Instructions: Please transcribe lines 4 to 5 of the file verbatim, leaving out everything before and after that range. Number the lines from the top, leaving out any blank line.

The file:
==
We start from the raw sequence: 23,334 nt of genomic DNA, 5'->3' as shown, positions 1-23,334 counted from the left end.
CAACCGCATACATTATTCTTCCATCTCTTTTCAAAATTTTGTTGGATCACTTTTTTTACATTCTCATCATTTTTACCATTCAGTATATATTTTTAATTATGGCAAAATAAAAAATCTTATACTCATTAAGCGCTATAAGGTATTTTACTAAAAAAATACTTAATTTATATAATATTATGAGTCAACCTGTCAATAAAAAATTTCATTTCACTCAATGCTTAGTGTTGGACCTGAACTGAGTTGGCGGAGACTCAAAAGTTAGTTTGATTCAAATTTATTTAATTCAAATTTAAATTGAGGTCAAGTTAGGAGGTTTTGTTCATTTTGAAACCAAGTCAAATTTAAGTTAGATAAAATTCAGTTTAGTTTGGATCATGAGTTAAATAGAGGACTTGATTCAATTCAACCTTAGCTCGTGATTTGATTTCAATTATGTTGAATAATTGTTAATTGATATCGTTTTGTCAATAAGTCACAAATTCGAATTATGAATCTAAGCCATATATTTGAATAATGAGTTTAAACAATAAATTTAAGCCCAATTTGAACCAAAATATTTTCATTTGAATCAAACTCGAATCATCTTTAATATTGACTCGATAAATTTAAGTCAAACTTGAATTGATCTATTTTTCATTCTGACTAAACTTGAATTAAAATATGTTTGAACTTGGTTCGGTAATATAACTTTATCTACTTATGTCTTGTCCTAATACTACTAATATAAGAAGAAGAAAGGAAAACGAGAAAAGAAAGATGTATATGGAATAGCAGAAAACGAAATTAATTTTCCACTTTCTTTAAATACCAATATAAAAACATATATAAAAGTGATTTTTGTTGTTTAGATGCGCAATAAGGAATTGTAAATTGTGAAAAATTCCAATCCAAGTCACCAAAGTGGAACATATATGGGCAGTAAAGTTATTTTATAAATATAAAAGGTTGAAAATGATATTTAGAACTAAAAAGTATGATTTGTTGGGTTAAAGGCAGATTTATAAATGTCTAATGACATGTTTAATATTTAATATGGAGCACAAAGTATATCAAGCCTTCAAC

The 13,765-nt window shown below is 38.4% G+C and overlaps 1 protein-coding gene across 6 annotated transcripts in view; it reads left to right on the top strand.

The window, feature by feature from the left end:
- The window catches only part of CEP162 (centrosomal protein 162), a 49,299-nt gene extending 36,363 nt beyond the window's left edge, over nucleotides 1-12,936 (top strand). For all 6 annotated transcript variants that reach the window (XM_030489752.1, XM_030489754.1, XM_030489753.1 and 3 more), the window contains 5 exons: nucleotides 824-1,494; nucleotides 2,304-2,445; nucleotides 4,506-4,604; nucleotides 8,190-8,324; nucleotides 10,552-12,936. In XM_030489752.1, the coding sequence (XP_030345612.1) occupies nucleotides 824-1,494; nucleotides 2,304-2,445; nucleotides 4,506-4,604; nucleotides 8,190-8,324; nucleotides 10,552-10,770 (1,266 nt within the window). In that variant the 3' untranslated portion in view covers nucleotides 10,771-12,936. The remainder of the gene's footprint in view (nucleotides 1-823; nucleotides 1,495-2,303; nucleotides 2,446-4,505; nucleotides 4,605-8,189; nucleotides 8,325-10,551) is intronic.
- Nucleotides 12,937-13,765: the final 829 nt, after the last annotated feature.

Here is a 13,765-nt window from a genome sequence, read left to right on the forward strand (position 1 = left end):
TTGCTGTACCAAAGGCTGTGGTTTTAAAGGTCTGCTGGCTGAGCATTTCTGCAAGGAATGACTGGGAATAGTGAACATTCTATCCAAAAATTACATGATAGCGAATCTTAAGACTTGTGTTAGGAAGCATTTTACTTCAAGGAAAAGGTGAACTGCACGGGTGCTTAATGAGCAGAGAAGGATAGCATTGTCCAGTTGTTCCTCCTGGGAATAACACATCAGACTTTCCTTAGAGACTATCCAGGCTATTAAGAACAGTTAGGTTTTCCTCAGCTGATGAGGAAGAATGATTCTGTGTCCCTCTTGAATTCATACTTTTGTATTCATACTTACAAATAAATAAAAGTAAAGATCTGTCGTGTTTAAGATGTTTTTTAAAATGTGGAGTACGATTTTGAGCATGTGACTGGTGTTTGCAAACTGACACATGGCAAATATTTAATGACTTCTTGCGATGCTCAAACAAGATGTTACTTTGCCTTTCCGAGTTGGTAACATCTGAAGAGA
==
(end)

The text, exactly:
The window, feature by feature from the left end:
- The window catches only part of CEP162 (centrosomal protein 162), a 49,299-nt gene extending 36,363 nt beyond the window's left edge, over nucleotides 1-12,936 (top strand). For all 6 annotated transcript variants that reach the window (XM_030489752.1, XM_030489754.1, XM_030489753.1 and 3 more), the window contains 5 exons: nucleotides 824-1,494; nucleotides 2,304-2,445; nucleotides 4,506-4,604; nucleotides 8,190-8,324; nucleotides 10,552-12,936. In XM_030489752.1, the coding sequence (XP_030345612.1) occupies nucleotides 824-1,494; nucleotides 2,304-2,445; nucleotides 4,506-4,604; nucleotides 8,190-8,324; nucleotides 10,552-10,770 (1,266 nt within the window). In that variant the 3' untranslated portion in view covers nucleotides 10,771-12,936. The remainder of the gene's footprint in view (nucleotides 1-823; nucleotides 1,495-2,303; nucleotides 2,446-4,505; nucleotides 4,605-8,189; nucleotides 8,325-10,551) is intronic.